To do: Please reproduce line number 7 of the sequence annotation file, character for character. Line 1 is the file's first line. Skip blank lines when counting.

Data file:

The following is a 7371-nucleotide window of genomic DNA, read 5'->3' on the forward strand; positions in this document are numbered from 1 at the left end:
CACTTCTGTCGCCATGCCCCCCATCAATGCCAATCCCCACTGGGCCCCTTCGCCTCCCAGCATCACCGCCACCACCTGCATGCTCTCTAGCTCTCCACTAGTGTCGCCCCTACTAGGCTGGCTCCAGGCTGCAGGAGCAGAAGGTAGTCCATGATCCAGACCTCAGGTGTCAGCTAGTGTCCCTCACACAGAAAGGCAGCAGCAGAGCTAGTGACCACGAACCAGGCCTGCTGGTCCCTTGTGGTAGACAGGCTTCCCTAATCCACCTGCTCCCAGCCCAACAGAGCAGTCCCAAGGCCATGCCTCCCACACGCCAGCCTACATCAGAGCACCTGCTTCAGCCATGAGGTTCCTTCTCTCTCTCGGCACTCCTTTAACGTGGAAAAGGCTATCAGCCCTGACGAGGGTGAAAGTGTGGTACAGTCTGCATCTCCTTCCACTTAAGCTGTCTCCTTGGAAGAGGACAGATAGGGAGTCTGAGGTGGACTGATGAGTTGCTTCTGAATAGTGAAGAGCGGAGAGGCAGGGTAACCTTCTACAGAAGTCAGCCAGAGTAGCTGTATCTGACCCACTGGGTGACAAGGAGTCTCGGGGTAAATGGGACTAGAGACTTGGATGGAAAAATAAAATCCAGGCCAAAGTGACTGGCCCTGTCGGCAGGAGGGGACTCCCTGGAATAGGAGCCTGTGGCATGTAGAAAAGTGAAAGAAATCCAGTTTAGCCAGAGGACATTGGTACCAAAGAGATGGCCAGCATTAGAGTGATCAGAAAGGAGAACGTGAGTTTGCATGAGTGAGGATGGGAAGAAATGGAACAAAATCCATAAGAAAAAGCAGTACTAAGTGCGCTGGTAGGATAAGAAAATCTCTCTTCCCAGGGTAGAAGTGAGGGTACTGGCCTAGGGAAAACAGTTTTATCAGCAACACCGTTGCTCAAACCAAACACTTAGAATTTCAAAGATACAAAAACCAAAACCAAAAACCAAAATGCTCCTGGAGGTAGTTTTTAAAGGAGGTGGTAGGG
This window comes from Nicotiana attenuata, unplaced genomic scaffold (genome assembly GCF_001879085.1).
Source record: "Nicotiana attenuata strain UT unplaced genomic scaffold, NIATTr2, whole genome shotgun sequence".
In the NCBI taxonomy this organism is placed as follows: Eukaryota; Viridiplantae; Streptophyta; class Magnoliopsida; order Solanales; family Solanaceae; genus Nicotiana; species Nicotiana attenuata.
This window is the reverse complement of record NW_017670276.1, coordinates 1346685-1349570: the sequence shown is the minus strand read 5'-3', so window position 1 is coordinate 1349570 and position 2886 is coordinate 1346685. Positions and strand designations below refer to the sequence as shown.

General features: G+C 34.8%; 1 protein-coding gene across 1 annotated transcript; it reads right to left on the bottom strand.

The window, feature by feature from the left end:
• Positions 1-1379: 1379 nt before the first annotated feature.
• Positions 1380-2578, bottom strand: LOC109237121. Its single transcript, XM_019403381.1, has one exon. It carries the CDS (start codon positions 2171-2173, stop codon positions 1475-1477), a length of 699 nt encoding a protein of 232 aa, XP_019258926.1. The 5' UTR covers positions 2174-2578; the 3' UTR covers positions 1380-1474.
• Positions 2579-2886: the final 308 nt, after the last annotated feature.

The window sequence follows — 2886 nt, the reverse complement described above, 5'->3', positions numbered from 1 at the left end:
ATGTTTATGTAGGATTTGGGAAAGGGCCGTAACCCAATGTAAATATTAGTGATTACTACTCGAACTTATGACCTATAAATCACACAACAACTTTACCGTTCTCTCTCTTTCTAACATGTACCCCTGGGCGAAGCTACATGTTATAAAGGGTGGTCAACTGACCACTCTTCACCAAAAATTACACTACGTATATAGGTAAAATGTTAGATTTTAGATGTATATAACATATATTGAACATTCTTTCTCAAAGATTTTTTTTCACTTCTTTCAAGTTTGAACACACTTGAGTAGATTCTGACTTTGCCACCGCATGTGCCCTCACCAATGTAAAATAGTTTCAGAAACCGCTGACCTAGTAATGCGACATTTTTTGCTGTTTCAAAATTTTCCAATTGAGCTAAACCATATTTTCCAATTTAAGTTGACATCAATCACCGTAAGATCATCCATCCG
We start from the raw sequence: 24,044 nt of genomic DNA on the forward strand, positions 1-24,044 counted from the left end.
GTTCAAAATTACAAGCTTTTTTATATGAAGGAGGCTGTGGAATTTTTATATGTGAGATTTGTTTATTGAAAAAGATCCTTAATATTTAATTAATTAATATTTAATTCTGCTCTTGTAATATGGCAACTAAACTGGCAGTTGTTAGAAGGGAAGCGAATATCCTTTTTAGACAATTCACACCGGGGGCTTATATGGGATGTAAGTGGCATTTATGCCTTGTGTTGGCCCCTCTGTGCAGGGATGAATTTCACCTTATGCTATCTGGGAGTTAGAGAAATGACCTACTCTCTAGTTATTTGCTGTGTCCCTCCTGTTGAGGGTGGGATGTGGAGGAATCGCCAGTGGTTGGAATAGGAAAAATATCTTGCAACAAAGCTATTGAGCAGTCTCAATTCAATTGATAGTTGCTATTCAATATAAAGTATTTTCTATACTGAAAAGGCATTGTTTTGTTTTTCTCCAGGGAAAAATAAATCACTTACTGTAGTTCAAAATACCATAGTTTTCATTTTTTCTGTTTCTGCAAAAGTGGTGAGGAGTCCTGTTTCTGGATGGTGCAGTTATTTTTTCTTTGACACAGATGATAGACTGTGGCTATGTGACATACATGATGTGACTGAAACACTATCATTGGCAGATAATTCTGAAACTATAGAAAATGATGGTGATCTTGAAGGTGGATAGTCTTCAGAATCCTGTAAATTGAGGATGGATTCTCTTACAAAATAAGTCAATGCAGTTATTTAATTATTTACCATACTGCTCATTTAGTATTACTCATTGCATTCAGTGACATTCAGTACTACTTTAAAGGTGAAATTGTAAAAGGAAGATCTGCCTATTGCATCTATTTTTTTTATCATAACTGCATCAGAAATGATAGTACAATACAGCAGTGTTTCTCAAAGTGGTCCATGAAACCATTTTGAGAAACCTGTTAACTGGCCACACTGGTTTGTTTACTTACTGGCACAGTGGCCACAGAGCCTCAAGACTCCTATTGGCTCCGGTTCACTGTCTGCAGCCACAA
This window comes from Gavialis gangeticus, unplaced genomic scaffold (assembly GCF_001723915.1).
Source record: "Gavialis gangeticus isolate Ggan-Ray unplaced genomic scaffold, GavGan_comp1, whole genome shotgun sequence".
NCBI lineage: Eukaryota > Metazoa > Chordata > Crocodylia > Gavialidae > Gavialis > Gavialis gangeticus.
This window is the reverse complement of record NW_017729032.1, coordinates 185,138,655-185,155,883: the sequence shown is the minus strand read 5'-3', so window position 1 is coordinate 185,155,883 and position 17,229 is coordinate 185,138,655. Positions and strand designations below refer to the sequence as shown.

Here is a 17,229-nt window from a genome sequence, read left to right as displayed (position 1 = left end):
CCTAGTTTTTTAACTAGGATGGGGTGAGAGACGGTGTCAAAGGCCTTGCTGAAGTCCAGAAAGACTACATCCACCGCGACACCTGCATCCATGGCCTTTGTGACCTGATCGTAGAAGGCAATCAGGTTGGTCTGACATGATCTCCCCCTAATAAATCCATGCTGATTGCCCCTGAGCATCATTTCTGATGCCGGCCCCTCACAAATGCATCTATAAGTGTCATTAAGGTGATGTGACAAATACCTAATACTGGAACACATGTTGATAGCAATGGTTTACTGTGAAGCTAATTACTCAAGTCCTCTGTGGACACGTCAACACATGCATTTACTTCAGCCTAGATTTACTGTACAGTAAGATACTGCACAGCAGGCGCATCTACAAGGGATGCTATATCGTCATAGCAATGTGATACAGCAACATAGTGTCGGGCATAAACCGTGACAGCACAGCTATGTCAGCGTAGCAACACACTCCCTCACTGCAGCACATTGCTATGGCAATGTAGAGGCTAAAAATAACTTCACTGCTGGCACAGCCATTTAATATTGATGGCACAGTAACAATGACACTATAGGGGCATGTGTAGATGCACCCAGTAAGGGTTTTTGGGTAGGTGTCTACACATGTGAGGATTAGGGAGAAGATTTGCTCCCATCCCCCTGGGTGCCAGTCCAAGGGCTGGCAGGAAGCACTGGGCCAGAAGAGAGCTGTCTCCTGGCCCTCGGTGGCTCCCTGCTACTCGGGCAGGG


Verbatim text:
General features: G+C 34.8%; 1 protein-coding gene across 1 annotated transcript; it reads right to left on the bottom strand.